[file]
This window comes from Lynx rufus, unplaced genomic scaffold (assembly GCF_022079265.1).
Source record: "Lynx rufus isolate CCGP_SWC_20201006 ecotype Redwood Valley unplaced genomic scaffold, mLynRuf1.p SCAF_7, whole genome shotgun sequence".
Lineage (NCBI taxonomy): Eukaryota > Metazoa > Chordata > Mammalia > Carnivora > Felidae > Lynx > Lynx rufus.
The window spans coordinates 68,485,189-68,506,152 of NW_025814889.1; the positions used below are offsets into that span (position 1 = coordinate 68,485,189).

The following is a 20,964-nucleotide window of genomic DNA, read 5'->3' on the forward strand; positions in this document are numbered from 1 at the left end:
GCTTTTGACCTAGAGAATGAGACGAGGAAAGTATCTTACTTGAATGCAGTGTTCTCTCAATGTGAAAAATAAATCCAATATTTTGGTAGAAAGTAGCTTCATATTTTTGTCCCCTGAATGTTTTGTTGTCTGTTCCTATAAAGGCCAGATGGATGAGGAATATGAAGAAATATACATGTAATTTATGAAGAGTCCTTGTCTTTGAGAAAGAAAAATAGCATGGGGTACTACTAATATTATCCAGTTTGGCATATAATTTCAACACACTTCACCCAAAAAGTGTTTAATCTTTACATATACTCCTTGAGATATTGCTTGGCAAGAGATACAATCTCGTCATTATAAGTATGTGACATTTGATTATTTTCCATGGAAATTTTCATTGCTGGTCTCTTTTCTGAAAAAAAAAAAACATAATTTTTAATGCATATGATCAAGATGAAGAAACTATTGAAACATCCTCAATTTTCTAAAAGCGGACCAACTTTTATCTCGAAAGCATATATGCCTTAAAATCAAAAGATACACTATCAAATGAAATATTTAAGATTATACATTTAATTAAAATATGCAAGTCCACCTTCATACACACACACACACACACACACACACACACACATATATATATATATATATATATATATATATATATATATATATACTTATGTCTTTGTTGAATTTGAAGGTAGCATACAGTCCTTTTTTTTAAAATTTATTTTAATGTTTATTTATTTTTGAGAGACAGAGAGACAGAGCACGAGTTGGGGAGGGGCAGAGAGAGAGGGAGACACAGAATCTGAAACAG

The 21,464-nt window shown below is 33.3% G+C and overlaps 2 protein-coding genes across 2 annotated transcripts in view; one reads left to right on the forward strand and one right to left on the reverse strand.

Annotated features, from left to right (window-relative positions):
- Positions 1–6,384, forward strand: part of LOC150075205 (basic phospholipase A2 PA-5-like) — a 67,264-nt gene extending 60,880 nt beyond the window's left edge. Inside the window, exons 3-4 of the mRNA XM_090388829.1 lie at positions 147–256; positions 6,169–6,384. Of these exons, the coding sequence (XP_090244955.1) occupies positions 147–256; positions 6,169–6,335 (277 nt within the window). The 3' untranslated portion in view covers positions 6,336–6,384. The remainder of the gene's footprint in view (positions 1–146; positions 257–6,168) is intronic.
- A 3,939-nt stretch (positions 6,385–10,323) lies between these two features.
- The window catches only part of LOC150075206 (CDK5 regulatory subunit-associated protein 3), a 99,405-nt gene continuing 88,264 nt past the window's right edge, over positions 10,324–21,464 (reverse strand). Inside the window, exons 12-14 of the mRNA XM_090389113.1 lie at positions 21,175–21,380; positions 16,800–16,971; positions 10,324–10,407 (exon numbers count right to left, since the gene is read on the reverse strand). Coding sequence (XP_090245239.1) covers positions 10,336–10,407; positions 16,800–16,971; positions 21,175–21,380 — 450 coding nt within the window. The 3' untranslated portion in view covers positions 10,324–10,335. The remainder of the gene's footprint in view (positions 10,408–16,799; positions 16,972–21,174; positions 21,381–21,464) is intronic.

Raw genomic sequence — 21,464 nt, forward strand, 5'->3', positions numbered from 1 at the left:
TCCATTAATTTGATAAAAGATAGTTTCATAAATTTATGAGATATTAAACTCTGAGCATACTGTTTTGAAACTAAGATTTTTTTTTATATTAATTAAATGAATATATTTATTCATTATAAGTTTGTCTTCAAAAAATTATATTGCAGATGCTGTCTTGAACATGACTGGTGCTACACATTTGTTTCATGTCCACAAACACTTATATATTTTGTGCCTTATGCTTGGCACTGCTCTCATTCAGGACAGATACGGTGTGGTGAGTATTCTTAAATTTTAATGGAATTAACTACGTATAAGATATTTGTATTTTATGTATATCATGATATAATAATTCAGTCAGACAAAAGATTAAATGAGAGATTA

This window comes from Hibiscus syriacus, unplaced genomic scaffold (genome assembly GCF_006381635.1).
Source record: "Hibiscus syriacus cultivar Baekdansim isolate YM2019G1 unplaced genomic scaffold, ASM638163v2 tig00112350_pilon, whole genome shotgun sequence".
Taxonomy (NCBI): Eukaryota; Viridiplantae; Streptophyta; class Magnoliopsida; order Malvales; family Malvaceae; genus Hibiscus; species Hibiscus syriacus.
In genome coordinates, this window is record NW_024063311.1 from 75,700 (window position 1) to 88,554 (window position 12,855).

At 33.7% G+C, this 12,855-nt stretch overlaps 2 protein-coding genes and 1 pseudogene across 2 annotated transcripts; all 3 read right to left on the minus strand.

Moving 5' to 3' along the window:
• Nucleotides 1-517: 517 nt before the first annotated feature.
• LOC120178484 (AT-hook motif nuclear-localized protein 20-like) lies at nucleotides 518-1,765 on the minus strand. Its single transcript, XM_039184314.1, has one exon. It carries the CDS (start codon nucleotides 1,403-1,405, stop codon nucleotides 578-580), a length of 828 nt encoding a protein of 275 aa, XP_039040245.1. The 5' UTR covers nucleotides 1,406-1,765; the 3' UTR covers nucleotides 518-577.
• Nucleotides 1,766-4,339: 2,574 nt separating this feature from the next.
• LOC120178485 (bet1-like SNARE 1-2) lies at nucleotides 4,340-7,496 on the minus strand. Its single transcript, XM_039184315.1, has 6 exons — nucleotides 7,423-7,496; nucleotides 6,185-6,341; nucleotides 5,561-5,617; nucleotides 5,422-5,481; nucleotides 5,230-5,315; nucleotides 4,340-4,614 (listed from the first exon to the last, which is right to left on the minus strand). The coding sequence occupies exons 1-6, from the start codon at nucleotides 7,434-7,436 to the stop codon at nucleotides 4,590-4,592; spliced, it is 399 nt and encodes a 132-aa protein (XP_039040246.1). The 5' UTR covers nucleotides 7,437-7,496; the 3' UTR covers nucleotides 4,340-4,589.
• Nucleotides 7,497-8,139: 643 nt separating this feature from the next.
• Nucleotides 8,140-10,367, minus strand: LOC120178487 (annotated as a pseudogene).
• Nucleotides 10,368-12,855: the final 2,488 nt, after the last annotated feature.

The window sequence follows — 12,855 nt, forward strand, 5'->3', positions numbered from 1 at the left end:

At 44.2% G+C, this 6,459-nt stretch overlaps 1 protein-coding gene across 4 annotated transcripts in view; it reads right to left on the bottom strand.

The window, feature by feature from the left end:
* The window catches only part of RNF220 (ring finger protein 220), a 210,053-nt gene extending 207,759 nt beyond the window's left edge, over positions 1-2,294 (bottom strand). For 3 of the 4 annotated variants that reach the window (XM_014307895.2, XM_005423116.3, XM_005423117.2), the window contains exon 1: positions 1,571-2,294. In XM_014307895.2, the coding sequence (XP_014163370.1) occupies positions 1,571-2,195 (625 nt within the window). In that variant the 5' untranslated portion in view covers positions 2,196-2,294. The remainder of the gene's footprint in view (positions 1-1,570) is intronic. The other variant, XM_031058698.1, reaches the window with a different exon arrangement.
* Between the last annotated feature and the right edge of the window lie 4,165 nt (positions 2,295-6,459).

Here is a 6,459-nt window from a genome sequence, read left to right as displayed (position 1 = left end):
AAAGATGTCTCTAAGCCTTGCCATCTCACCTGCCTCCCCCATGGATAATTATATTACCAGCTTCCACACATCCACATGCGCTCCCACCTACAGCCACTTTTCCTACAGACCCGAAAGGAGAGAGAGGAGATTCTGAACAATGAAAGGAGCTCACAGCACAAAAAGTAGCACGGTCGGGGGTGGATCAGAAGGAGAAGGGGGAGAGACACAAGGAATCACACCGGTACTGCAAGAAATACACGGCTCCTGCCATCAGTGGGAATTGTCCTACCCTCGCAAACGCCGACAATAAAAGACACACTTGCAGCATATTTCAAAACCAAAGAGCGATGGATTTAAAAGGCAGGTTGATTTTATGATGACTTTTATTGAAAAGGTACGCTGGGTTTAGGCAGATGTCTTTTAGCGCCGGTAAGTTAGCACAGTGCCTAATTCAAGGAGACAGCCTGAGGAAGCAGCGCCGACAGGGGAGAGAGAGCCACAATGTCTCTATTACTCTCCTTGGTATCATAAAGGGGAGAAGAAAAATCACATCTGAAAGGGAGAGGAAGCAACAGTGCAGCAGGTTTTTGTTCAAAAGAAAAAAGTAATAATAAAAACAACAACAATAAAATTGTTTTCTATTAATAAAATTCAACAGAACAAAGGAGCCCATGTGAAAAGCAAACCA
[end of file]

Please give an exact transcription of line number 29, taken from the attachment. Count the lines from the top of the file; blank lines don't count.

The window, feature by feature from the left end: